Friday, April 24, 2015

Billy Moore, Inherent Aggressiveness - 639

Originally published Jan. 9, 2011
Expos Manager Buck Rodgers liked what he saw in Billy Moore.

Moore had done well in the minors for some time and this call-up in July 1986 was Moore's first, helping replace injured rookie Andres Galarraga.

"He gives you a good effort with men on base," Rodgers told The Montreal Gazette after the call-up. "He doesn't take those little safety-first swings, he wants to drive the ball somewhere. I always like to see that kind of inherent aggressiveness."

Moore ended up getting into six games for the Expos that summer, getting two hits in 12 at bats. By July's end, he was sent back down to AAA. He played for five more seasons. But he wouldn't make it back to the majors.

Moore's career began in 1983, taken by the Expos in the sixth round out of Cal State Fullerton. He played his first season at rookie league Calgary, hitting .362 in 59 games.

The next year, he played at single-A West Palm Beach, hitting .300 and and 22 home runs. One of his home runs came in a mid-April win. He hit a game-winning single in an early May game. He also earned a short taste of AA Jacksonville.

Starting that year, Moore talked to The Palm Beach Post about what it took to get him to that point. And, with a college cooking accident, it was a lot. Cooking two years earlier, Moore almost lost a finger when he sliced into it, severing tendons.

After therapy and some set-backs, Moore got back to form. "Every swing I was afraid it would pop again," Moore told The Post. "It took a while before I got used to it."

Moore continued hitting in 1985 at Jacksonville. While his average dipped to .259, his power increased with 33 home runs.

By that point, Montreal had its eye on Moore and a couple other minor leaguers, including Mike Hocutt. Moore and Hocutt's minor league careers had mirrored each other, hitting for power and playing on the same teams as they developed.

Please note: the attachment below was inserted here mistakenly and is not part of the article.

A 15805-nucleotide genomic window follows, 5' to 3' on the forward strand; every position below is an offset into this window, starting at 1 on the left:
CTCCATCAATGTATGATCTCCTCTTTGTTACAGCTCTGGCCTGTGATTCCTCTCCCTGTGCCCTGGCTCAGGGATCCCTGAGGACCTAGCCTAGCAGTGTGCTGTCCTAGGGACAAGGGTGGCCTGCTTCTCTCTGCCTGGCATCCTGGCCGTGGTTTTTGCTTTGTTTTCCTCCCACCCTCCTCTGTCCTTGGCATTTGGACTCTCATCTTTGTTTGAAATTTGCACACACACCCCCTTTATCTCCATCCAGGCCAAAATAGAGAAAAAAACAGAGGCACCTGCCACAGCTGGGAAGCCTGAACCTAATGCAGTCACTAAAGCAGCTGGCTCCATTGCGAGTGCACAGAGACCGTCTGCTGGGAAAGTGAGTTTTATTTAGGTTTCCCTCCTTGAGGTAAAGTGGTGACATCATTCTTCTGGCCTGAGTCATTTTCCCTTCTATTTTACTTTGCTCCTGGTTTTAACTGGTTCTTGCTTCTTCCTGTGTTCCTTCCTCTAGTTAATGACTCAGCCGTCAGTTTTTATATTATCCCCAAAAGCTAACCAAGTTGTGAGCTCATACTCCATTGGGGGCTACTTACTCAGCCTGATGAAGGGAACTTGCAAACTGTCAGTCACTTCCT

It's something The Gazette noted after Moore's call-up in July 1986.

"They've been our dynamic duo for three years," Expos farm director Bob Gebhard told The Gazette. "Moore is a little more of a long-ball threat but they are considered equal in potential."

Hocutt, however, ended with exactly six fewer major league games than Moore.

Returning to the minors for 1987, Moore's average dropped to .249. His power also dropped, with 12 home runs. His last full season with the Expos system was 1988, hitting .285 with 17 home runs.

But Moore was still considered a prospect. As the Braves shopped Rick Mahler in August, Atlanta wanted a top prospect in return. Moore was one name mentioned. A young Randy Johnson was another. The deal never got done.

Moore did move the next year, to Baltimore's system and AAA Rochester. Moore welcomed the move, according to The Los Angeles Times.

"You get to a point in your career where something has got to change, you either need to be traded or have more of an opportunity to play in the big leagues," Moore told The Times. "That long with one organization, they have pretty much made up their mind about you and pretty much dwell on what you can't do instead of what you can."

Moore, however, hit just .199 the rest of the way with Rochester. He signed with the Brewers for 1990, playing the year at AAA Denver. He hit .288 with 18 home runs. He played just 37 games the next year with the Rangers at AAA Oklahoma City. He hit .220, finishing out his career.

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